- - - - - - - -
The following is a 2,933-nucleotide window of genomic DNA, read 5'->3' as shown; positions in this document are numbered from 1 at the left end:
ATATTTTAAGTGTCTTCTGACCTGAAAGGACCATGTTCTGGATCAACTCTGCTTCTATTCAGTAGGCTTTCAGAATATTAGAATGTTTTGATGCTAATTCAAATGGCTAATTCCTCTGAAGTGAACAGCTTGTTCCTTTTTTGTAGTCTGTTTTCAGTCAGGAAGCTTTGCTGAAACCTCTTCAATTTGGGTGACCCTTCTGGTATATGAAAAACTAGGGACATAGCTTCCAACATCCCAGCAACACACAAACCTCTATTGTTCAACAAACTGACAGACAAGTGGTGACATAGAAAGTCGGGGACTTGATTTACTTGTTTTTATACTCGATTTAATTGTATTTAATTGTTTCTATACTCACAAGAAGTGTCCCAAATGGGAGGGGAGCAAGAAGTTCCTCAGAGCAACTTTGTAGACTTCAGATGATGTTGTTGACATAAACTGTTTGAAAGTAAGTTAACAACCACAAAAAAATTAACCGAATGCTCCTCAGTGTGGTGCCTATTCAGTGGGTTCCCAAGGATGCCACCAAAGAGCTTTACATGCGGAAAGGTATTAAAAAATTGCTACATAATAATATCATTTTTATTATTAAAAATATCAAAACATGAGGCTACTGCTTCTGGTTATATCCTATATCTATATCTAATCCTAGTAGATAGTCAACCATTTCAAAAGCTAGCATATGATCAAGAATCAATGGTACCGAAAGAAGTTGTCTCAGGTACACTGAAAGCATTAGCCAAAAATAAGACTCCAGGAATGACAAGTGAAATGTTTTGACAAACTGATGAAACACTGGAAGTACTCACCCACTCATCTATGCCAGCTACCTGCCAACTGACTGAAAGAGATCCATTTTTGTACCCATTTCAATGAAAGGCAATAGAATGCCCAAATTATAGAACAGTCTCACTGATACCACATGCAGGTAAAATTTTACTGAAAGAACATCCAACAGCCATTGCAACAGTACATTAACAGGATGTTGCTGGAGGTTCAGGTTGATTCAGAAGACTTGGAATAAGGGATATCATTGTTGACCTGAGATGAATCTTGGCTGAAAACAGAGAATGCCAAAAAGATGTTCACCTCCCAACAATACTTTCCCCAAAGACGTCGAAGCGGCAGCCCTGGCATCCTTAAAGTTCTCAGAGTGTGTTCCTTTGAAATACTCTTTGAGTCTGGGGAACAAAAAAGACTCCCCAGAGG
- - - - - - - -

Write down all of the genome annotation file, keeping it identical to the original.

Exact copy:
The following is a 2,933-nucleotide window of genomic DNA, read 5'->3' as shown; positions in this document are numbered from 1 at the left end:
ATATTTTAAGTGTCTTCTGACCTGAAAGGACCATGTTCTGGATCAACTCTGCTTCTATTCAGTAGGCTTTCAGAATATTAGAATGTTTTGATGCTAATTCAAATGGCTAATTCCTCTGAAGTGAACAGCTTGTTCCTTTTTTGTAGTCTGTTTTCAGTCAGGAAGCTTTGCTGAAACCTCTTCAATTTGGGTGACCCTTCTGGTATATGAAAAACTAGGGACATAGCTTCCAACATCCCAGCAACACACAAACCTCTATTGTTCAACAAACTGACAGACAAGTGGTGACATAGAAAGTCGGGGACTTGATTTACTTGTTTTTATACTCGATTTAATTGTATTTAATTGTTTCTATACTCACAAGAAGTGTCCCAAATGGGAGGGGAGCAAGAAGTTCCTCAGAGCAACTTTGTAGACTTCAGATGATGTTGTTGACATAAACTGTTTGAAAGTAAGTTAACAACCACAAAAAAATTAACCGAATGCTCCTCAGTGTGGTGCCTATTCAGTGGGTTCCCAAGGATGCCACCAAAGAGCTTTACATGCGGAAAGGTATTAAAAAATTGCTACATAATAATATCATTTTTATTATTAAAAATATCAAAACATGAGGCTACTGCTTCTGGTTATATCCTATATCTATATCTAATCCTAGTAGATAGTCAACCATTTCAAAAGCTAGCATATGATCAAGAATCAATGGTACCGAAAGAAGTTGTCTCAGGTACACTGAAAGCATTAGCCAAAAATAAGACTCCAGGAATGACAAGTGAAATGTTTTGACAAACTGATGAAACACTGGAAGTACTCACCCACTCATCTATGCCAGCTACCTGCCAACTGACTGAAAGAGATCCATTTTTGTACCCATTTCAATGAAAGGCAATAGAATGCCCAAATTATAGAACAGTCTCACTGATACCACATGCAGGTAAAATTTTACTGAAAGAACATCCAACAGCCATTGCAACAGTACATTAACAGGATGTTGCTGGAGGTTCAGGTTGATTCAGAAGACTTGGAATAAGGGATATCATTGTTGACCTGAGATGAATCTTGGCTGAAAACAGAGAATGCCAAAAAGATGTTCACCTCCCAACAATACTTTCCCCAAAGACGTCGAAGCGGCAGCCCTGGCATCCTTAAAGTTCTCAGAGTGTGTTCCTTTGAAATACTCTTTGAGTCTGGGGAACAAAAAAGACTCCCCAGAGG